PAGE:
His attitude is contagious. “Bill Barber combines his wealth of tennis knowledge and his non-stressful, but supportive teaching style,” says Barbie Haynes, a longtime CCA member and mother of three junior players. “It has encouraged a love of tennis in my children.”

Of course, a first-class pedigree thrives in an outstanding setting. CCA built its state-of-the-art indoor facility in 2005, allowing members to practice and play year round — and particularly helping propel the junior program to the next level. Eight lit Har Tru clay courts sit surrounded by tall pines. And a pair of deco turf courts — an identical surface and color as those at Flushing Meadows, where the world’s best compete every year at the U.S. Open — give CCA’s indoor tennis facility a big-time feel and playability.

“The junior tennis program is a big reason that we belong to CCA,” says Lee Anne Kelley. Her son, Ben, is a tennis team member at Presbyterian College, which she credits to “the coaching he received in the junior program.” It’s about more than collegiate success, though. “We have all formed lasting, lifelong friendships with the parents and juniors who have participated in tennis. Best of all, we are engrossed in a sport that we can all enjoy as a family.”

Indeed, more than a decade since the completion of CCA’s indoor facility, the club’s junior players have seen increasing success on both the junior and college circuit. CCA has produced one junior ranked No. 1 in the South (an eight-state region), six juniors ranked No. 1 in the state in their respective age divisions, one high school state championship boys team, two state runner-up high school girls teams, and three state high school individual champions.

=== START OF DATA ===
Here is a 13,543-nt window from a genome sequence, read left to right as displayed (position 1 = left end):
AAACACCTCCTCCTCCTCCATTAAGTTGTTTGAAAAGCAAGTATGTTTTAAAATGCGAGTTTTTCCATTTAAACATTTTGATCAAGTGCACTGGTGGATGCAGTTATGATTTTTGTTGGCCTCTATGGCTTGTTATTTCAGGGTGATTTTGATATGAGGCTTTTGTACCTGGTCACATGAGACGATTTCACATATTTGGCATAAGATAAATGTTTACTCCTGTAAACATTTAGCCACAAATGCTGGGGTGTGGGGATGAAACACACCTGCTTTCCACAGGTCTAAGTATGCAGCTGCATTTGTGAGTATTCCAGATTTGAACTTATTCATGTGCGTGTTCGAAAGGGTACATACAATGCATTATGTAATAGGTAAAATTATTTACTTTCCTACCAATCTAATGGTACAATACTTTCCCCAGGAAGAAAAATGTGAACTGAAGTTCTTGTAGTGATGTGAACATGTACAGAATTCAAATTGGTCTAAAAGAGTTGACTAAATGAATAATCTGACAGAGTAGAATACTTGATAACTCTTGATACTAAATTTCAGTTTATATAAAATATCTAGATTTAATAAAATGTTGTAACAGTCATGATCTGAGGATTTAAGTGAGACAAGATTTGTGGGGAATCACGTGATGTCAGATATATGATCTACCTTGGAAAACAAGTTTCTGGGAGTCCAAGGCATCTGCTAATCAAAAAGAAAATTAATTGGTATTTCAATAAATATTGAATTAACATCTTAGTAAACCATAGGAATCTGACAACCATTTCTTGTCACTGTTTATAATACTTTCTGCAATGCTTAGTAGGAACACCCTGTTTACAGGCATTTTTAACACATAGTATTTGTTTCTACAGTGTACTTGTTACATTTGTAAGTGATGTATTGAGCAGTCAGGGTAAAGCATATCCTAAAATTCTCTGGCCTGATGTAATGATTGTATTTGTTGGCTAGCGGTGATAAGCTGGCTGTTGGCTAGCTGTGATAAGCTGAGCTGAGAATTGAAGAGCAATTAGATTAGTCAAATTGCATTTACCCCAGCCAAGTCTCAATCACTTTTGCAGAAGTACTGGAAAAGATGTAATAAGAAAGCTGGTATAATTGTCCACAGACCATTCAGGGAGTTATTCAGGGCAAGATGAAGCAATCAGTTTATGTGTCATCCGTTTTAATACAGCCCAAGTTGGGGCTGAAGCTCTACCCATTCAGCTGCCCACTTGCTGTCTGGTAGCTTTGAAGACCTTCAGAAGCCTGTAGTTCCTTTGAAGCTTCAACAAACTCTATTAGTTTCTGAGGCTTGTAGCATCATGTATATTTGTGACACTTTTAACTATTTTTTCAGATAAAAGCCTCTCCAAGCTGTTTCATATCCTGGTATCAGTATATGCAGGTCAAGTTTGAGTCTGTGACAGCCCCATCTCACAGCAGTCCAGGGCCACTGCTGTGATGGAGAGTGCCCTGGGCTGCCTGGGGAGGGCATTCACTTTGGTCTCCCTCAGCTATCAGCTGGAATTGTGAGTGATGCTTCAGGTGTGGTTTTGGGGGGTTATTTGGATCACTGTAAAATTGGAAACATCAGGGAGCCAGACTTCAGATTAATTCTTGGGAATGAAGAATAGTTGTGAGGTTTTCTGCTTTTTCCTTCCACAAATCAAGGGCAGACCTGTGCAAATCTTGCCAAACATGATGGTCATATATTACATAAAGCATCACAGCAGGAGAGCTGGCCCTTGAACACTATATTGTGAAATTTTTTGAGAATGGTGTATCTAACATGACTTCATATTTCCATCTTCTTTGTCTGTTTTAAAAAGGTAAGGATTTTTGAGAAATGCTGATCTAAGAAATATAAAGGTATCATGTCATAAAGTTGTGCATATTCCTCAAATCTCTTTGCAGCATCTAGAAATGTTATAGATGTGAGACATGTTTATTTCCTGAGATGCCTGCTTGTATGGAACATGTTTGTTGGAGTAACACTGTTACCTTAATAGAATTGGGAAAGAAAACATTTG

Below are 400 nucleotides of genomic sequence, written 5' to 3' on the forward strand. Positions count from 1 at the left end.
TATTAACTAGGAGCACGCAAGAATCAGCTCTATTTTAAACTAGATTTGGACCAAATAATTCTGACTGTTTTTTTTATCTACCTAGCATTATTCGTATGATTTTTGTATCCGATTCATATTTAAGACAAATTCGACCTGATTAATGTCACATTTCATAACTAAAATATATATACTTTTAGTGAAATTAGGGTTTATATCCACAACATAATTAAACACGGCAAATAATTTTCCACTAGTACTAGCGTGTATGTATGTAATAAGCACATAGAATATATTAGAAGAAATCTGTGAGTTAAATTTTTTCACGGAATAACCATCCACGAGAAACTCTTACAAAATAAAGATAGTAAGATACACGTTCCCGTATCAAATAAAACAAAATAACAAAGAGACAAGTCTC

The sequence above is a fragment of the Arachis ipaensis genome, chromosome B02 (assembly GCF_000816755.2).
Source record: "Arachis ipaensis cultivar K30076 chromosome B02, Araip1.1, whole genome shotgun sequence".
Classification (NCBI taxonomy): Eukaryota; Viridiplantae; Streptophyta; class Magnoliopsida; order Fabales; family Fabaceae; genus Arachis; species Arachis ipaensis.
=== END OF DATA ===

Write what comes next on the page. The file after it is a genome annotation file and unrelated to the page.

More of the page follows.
Barber’s history as a junior champion makes his on-the-road wisdom all the more valuable to CCA’s junior standouts. “Bill and Spencer [Mai, Barber’s assistant professional] provide priceless leadership to the program,” says Anne Roegner, who has two tennis-playing sons, Ryan and Blake. “The program has given our boys confidence, ploys, and focus — skills that will continue to serve them for the rest of their playing lives.”

Currently, CCA has young men and women playing collegiate men’s and women’s tennis at UNC, UNC-Wilmington, Appalachian State, and Presbyterian College. Not to mention the numerous juniors playing club tennis at their various universities. “It is great to see all of those kids continue their tennis careers at the collegiate level and be able to benefit from athletic scholarships,” Barber says. “They worked incredibly hard for many years.”

A younger group of tennis players are carrying on the club’s tradition of excellence. Adrienne Haynes, 16, and Anne’s son Ryan Roegner, 15, are ranked as top players in the state and among the Top 75 players in the nation. Both have the potential to play at the collegiate level.

Mary Victoria Young, now 11, and Bill’s own son, 10-year-old Xander Barber, were both ranked No. 1 in the state for the 10-and-under division. Their achievement has set CCA junior records, setting a high bar for future players. “Only time will tell,” Barber says. “But with hard work and a lot of fun, anything is possible.” 

Read More

Comfort Food

by Martha-Page Althaus

 Mar 19, 2018 at 1:44 PM

Country Club of Asheville provided warm meals this winter.

There's Strength in Numbers for McConnell Golf’s Footprints on the Green program. For a successful outreach, both members and staff come together to support local communities, and that’s exactly what happened last fall in Asheville, when members and staff joined forces for their first Footprints effort.